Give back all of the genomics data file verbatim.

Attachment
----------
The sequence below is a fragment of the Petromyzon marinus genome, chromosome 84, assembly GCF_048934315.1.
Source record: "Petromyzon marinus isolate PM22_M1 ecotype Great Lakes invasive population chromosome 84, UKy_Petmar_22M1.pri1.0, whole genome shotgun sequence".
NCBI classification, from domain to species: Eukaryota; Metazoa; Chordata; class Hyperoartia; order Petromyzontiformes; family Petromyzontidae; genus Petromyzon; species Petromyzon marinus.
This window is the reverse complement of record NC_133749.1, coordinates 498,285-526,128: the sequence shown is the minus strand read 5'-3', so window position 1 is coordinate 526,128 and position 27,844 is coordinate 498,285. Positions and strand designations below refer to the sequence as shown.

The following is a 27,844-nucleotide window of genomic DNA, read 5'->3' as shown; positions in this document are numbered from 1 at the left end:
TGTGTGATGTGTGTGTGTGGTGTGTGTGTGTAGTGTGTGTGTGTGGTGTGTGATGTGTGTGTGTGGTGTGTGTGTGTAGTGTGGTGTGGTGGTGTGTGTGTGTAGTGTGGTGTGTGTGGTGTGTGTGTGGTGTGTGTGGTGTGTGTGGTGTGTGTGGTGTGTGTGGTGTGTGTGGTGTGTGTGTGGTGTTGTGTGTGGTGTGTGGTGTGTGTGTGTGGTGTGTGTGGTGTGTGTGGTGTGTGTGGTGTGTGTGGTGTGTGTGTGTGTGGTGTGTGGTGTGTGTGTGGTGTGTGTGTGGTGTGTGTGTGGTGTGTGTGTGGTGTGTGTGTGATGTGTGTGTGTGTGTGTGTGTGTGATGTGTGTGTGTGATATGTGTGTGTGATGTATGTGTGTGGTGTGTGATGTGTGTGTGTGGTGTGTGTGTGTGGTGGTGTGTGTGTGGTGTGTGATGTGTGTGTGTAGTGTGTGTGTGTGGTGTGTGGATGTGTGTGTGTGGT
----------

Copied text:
The sequence below is a fragment of the Petromyzon marinus genome, chromosome 84, assembly GCF_048934315.1.
Source record: "Petromyzon marinus isolate PM22_M1 ecotype Great Lakes invasive population chromosome 84, UKy_Petmar_22M1.pri1.0, whole genome shotgun sequence".
NCBI classification, from domain to species: Eukaryota; Metazoa; Chordata; class Hyperoartia; order Petromyzontiformes; family Petromyzontidae; genus Petromyzon; species Petromyzon marinus.
This window is the reverse complement of record NC_133749.1, coordinates 498,285-526,128: the sequence shown is the minus strand read 5'-3', so window position 1 is coordinate 526,128 and position 27,844 is coordinate 498,285. Positions and strand designations below refer to the sequence as shown.

The following is a 27,844-nucleotide window of genomic DNA, read 5'->3' as shown; positions in this document are numbered from 1 at the left end:
TGTGTGATGTGTGTGTGTGGTGTGTGTGTGTAGTGTGTGTGTGTGGTGTGTGATGTGTGTGTGTGGTGTGTGTGTGTAGTGTGGTGTGGTGGTGTGTGTGTGTAGTGTGGTGTGTGTGGTGTGTGTGTGGTGTGTGTGGTGTGTGTGGTGTGTGTGGTGTGTGTGGTGTGTGTGGTGTGTGTGTGGTGTTGTGTGTGGTGTGTGGTGTGTGTGTGTGGTGTGTGTGGTGTGTGTGGTGTGTGTGGTGTGTGTGGTGTGTGTGTGTGTGGTGTGTGGTGTGTGTGTGGTGTGTGTGTGGTGTGTGTGTGGTGTGTGTGTGGTGTGTGTGTGATGTGTGTGTGTGTGTGTGTGTGTGATGTGTGTGTGTGATATGTGTGTGTGATGTATGTGTGTGGTGTGTGATGTGTGTGTGTGGTGTGTGTGTGTGGTGGTGTGTGTGTGGTGTGTGATGTGTGTGTGTAGTGTGTGTGTGTGGTGTGTGGATGTGTGTGTGTGGT